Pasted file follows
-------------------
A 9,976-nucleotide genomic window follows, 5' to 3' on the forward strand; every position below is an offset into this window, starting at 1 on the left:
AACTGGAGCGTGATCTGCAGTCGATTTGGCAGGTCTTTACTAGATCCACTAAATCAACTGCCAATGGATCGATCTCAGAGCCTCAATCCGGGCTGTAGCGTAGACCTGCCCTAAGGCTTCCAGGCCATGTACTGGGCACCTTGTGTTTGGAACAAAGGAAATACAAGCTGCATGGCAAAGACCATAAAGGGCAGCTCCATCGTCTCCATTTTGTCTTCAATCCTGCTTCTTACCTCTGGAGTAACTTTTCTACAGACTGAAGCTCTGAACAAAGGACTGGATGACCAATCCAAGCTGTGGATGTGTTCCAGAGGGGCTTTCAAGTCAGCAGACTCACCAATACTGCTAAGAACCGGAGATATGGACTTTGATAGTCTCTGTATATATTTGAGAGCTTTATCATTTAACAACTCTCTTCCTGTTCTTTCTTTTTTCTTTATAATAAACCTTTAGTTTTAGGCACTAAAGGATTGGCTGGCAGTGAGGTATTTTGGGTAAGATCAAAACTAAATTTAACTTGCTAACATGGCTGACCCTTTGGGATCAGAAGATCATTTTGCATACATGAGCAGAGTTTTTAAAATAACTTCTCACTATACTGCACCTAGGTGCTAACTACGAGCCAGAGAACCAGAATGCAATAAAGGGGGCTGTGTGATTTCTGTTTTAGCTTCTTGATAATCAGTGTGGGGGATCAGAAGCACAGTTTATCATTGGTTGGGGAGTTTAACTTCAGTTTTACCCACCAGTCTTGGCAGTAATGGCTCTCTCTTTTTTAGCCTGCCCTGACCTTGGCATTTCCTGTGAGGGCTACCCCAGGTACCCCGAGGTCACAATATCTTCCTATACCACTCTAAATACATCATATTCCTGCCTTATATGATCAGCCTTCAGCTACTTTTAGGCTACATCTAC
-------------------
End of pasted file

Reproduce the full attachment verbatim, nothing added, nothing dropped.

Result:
A 9,976-nucleotide genomic window follows, 5' to 3' on the forward strand; every position below is an offset into this window, starting at 1 on the left:
AACTGGAGCGTGATCTGCAGTCGATTTGGCAGGTCTTTACTAGATCCACTAAATCAACTGCCAATGGATCGATCTCAGAGCCTCAATCCGGGCTGTAGCGTAGACCTGCCCTAAGGCTTCCAGGCCATGTACTGGGCACCTTGTGTTTGGAACAAAGGAAATACAAGCTGCATGGCAAAGACCATAAAGGGCAGCTCCATCGTCTCCATTTTGTCTTCAATCCTGCTTCTTACCTCTGGAGTAACTTTTCTACAGACTGAAGCTCTGAACAAAGGACTGGATGACCAATCCAAGCTGTGGATGTGTTCCAGAGGGGCTTTCAAGTCAGCAGACTCACCAATACTGCTAAGAACCGGAGATATGGACTTTGATAGTCTCTGTATATATTTGAGAGCTTTATCATTTAACAACTCTCTTCCTGTTCTTTCTTTTTTCTTTATAATAAACCTTTAGTTTTAGGCACTAAAGGATTGGCTGGCAGTGAGGTATTTTGGGTAAGATCAAAACTAAATTTAACTTGCTAACATGGCTGACCCTTTGGGATCAGAAGATCATTTTGCATACATGAGCAGAGTTTTTAAAATAACTTCTCACTATACTGCACCTAGGTGCTAACTACGAGCCAGAGAACCAGAATGCAATAAAGGGGGCTGTGTGATTTCTGTTTTAGCTTCTTGATAATCAGTGTGGGGGATCAGAAGCACAGTTTATCATTGGTTGGGGAGTTTAACTTCAGTTTTACCCACCAGTCTTGGCAGTAATGGCTCTCTCTTTTTTAGCCTGCCCTGACCTTGGCATTTCCTGTGAGGGCTACCCCAGGTACCCCGAGGTCACAATATCTTCCTATACCACTCTAAATACATCATATTCCTGCCTTATATGATCAGCCTTCAGCTACTTTTAGGCTACATCTAC